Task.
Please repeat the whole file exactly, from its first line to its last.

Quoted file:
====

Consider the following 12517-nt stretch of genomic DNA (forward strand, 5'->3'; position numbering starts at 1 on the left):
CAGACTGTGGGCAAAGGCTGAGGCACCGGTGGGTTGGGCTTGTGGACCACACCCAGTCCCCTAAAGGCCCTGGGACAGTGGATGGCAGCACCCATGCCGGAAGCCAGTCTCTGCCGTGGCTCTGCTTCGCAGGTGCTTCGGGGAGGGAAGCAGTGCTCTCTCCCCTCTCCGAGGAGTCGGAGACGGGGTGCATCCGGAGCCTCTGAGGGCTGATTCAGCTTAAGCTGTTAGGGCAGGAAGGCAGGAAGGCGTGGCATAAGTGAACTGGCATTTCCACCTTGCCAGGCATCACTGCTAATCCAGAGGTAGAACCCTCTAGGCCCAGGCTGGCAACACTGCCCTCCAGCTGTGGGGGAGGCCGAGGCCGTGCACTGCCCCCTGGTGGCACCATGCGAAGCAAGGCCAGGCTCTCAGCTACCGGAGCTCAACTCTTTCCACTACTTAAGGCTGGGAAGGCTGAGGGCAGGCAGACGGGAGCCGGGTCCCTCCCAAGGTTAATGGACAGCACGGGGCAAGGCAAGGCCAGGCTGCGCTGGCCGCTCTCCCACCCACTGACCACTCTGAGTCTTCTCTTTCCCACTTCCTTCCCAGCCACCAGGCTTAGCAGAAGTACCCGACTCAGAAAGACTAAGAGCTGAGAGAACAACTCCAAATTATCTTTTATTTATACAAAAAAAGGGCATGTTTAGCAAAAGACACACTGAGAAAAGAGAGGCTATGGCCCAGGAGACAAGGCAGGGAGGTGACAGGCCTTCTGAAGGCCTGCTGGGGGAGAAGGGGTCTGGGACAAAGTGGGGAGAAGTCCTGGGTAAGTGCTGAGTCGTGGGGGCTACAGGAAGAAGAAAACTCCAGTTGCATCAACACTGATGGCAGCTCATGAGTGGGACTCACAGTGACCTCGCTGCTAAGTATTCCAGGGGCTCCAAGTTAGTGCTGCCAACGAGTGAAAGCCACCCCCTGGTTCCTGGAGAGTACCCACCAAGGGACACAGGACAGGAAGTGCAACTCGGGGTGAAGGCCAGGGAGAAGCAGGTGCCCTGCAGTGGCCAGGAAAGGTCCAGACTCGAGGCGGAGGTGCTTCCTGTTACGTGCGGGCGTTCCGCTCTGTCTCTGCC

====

Consider the following 12517-nt stretch of genomic DNA (forward strand, 5'->3'; position numbering starts at 1 on the left):
CAGACTGTGGGCAAAGGCTGAGGCACCGGTGGGTTGGGCTTGTGGACCACACCCAGTCCCCTAAAGGCCCTGGGACAGTGGATGGCAGCACCCATGCCGGAAGCCAGTCTCTGCCGTGGCTCTGCTTCGCAGGTGCTTCGGGGAGGGAAGCAGTGCTCTCTCCCCTCTCCGAGGAGTCGGAGACGGGGTGCATCCGGAGCCTCTGAGGGCTGATTCAGCTTAAGCTGTTAGGGCAGGAAGGCAGGAAGGCGTGGCATAAGTGAACTGGCATTTCCACCTTGCCAGGCATCACTGCTAATCCAGAGGTAGAACCCTCTAGGCCCAGGCTGGCAACACTGCCCTCCAGCTGTGGGGGAGGCCGAGGCCGTGCACTGCCCCCTGGTGGCACCATGCGAAGCAAGGCCAGGCTCTCAGCTACCGGAGCTCAACTCTTTCCACTACTTAAGGCTGGGAAGGCTGAGGGCAGGCAGACGGGAGCCGGGTCCCTCCCAAGGTTAATGGACAGCACGGGGCAAGGCAAGGCCAGGCTGCGCTGGCCGCTCTCCCACCCACTGACCACTCTGAGTCTTCTCTTTCCCACTTCCTTCCCAGCCACCAGGCTTAGCAGAAGTACCCGACTCAGAAAGACTAAGAGCTGAGAGAACAACTCCAAATTATCTTTTATTTATACAAAAAAAGGGCATGTTTAGCAAAAGACACACTGAGAAAAGAGAGGCTATGGCCCAGGAGACAAGGCAGGGAGGTGACAGGCCTTCTGAAGGCCTGCTGGGGGAGAAGGGGTCTGGGACAAAGTGGGGAGAAGTCCTGGGTAAGTGCTGAGTCGTGGGGGCTACAGGAAGAAGAAAACTCCAGTTGCATCAACACTGATGGCAGCTCATGAGTGGGACTCACAGTGACCTCGCTGCTAAGTATTCCAGGGGCTCCAAGTTAGTGCTGCCAACGAGTGAAAGCCACCCCCTGGTTCCTGGAGAGTACCCACCAAGGGACACAGGACAGGAAGTGCAACTCGGGGTGAAGGCCAGGGAGAAGCAGGTGCCCTGCAGTGGCCAGGAAAGGTCCAGACTCGAGGCGGAGGTGCTTCCTGTTACGTGCGGGCGTTCCGCTCTGTCTCTGCC